Steward Health Care has been slapped with a €5.5 million garnishee order by the Maltese courts following a lawsuit filed in a London court by one of the original investors in the hospital operator’s predecessor – Vitals Global Healthcare.
The company is currently fighting the validity of the claim in the UK court, and argues that the investor had already been repaid his loans, plus a “substantial” return on his capital by VGH, before it took over the hospitals concession.
The Malta Independent on Sunday is informed that, as per procedure, all Maltese banks have been served with a notice from the courts, requesting them to freeze any assets they might have which belong to Steward to the tune of €5.5 million.
The UK court case was filed by US medical professional Ambrish Gupta, whose Medical Associates of Northern Virginia (MANV), had invested in Bluestone Investment Management – VGH’s parent company. The company had invested $4 million in the hospital privatisation deal.
Gupta later claimed that he had not been repaid his loans and the agreed upon consultancy fees. He had later reached a settlement agreement whereby BIM had agreed to pay MAVN $10 million in two tranches of $5 million.
MAVN was paid the first tranche but not the second, despite “repeated promises” by BIM.
The defendants were purchased by Steward Healthcare International Limited from BIM in early 2018.
According to UK court documents, Steward, which said it was conducting an investigation into its recently acquired companies, was close to reaching an “amicable solution” in 2018, but no agreement had been reached by the following year.
The company requested the UK court the right to a trial where it could make a proper defence against the claims.
Steward refers to corruption reports
But it also acknowleded the possibility of corruption or money laundering in the €200 million concession between the Maltese government and its predecessor – VGH.
Its lawyers referred to the Memorandum of Understanding that was signed prior to the issuing of the Request for Proposals.
That MoU has been described by the National Audit Office as “proof of collusion” between VGH and government officials.
They also referred to the magisterial inquiry into the actions of ministers involved in the deal, which was later “combined with a separate ongoing inquiry into money laundering and corruption into the same business deal.”
Referring to various news reports, Steward’s lawyers said Gupta’s claim could be invalid since the VGH concession could have been obtained “illegally.”
It also pointed out that Gupta had reportedly signed a second MoU with the other VGH investors. This document referred to the first MoU which, according to press reports, was obtained illegally. The lawyers said that, while they had no evidence to support these reports, the company needed time to investigate these matters.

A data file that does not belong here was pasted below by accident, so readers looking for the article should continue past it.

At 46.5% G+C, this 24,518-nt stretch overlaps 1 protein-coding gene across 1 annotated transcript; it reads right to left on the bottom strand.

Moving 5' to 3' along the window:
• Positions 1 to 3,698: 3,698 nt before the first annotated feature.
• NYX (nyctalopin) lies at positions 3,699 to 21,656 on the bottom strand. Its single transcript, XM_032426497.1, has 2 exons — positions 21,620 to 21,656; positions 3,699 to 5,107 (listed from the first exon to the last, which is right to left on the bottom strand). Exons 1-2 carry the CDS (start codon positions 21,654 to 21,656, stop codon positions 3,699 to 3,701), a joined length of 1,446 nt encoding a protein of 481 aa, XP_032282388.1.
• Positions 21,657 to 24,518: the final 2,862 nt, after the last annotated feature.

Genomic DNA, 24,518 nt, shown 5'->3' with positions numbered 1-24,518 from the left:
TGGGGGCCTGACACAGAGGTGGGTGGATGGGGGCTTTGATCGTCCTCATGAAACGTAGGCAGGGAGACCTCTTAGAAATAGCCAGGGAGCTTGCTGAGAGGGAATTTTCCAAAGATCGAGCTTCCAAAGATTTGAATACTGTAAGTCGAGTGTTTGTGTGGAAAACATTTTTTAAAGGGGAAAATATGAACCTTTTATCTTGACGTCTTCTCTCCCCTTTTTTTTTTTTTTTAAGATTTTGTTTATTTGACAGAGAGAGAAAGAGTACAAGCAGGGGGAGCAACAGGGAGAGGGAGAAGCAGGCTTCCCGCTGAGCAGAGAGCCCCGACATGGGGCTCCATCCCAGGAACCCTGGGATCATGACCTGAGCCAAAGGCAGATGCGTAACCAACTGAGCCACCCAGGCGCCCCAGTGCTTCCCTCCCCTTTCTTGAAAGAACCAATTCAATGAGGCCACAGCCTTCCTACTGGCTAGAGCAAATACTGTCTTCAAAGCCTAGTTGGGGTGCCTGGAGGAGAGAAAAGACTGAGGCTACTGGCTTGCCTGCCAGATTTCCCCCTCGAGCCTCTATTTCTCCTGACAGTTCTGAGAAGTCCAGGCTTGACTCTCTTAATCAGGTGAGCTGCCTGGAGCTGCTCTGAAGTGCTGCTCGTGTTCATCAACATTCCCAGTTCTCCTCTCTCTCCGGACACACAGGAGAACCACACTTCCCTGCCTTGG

Steward also said Gupta had not provided it with key documents to allow it to respond to the claim, particularly in light of the magisterial inquiry being conducted in Malta.
In June of last year, the UK court, presided by Judge Christopher Hancock, said it understood that Steward had been handicapped by the transfer of the Vitals concession in 2017 in obtaining of certain important documents pertaining to the concession.
It allowed Steward to plead its case “rapidly”, but also ordered that the company deposit in court the full claim that Gupta was demanding.
In mid-January 2021, the Maltese courts issued the €5.5 million garnishee order, but this newsroom is informed that the UK court cases is ongoing. This means that the garnishee was issued as per procedure, and not because Steward has lost the case.
Claims ‘predate’ Steward acquisition
This newsroom sent a number of questions to Steward Health Care, asking for an update on the court case, whether it will be settling its dues with MANV and whether this will have a negative impact on the company’s finances. The Malta Independent also asked whether Steward believes that the privatisation process between government and VGH was corrupt.
A spokesperson for the company said: “It is a known fact that Steward Health Care was not involved in the original VGH concession. Ambrish Gupta’s involvement with VGH, therefore, predates the acquisition of the original concession by Steward and Steward has no direct relationship with Gupta.”
“As has been widely reported, Gupta was part of the initial group of the VGH concessionaire investors and provided start-up capital to the consortium. As a physician and leader of a small group of doctors in the United States, he was aware of the complex implications of the original concession’s scope and requirements, and still provided funding presumably with the expectation of a substantial return from the original concessionaire (VGH).”
Steward said that, when it took over the concession, “Gupta had already been repaid his loan plus a substantial return on his capital. Considering the request for even more profit, Steward is asking in its filings with the court for a full and open review of the legality of the claim.”
The company said its focus, “has been, and remains, the provision of quality health care to the communities that it serves, including the investment in COVID-19 readiness and the upgrade of its medical facilities in Malta and Gozo. Steward’s obligations also include the stewardship and proper and transparent use of funds.”